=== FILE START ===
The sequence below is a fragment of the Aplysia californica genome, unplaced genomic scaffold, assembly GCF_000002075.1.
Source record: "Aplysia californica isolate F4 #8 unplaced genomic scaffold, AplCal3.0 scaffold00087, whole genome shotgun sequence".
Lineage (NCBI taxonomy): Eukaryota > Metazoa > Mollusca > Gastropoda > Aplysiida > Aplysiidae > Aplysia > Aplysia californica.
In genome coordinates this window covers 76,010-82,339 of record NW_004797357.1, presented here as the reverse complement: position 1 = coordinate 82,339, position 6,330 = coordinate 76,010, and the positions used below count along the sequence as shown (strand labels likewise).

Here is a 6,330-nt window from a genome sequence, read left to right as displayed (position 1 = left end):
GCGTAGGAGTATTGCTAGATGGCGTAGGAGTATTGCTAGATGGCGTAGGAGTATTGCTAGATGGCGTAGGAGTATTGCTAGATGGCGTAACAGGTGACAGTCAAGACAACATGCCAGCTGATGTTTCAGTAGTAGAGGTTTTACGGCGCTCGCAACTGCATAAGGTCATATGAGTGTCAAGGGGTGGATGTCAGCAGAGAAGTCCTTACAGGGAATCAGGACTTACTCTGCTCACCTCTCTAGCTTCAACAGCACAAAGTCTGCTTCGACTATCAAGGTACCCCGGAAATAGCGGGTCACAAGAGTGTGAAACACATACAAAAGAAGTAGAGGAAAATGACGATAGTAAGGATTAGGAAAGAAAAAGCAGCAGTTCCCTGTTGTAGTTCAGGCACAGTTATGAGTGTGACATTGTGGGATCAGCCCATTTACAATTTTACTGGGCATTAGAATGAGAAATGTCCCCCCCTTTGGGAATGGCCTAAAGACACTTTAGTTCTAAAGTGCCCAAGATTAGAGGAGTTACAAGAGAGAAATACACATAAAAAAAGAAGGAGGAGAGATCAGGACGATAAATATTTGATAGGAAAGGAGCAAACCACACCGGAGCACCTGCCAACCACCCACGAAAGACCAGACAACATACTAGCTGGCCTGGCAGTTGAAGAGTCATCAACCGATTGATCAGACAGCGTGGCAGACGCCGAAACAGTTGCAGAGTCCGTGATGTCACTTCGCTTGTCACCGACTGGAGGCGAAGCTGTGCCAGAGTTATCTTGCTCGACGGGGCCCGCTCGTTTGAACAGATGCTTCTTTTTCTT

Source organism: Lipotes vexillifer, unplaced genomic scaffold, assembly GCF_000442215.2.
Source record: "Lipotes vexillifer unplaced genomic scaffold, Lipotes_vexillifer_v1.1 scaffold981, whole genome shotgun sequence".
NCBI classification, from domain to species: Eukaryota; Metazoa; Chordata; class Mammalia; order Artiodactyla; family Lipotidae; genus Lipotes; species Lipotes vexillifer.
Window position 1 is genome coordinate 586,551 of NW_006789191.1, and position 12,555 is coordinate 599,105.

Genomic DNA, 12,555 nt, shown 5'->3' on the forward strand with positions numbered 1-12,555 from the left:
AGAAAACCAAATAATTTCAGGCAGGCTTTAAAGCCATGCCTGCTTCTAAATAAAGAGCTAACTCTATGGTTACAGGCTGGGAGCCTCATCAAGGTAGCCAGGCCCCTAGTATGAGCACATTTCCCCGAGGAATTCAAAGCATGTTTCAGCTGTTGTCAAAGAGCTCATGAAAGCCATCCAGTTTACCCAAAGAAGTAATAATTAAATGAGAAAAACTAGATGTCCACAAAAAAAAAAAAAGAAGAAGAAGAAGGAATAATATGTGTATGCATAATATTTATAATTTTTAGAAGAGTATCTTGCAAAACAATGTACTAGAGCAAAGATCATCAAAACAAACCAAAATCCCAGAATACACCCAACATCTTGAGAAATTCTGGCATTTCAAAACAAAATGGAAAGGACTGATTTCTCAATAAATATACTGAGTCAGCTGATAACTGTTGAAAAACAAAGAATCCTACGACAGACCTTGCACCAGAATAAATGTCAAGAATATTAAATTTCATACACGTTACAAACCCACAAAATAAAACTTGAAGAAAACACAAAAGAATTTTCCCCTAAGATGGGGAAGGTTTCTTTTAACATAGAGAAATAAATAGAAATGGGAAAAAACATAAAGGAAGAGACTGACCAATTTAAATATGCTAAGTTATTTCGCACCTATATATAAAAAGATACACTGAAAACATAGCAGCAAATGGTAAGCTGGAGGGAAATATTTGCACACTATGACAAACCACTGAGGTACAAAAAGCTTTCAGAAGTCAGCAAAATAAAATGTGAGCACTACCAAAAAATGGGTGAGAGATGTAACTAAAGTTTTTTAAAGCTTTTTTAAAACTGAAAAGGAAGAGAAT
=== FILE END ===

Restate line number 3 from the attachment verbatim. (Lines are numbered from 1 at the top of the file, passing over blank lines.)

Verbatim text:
Lineage (NCBI taxonomy): Eukaryota > Metazoa > Mollusca > Gastropoda > Aplysiida > Aplysiidae > Aplysia > Aplysia californica.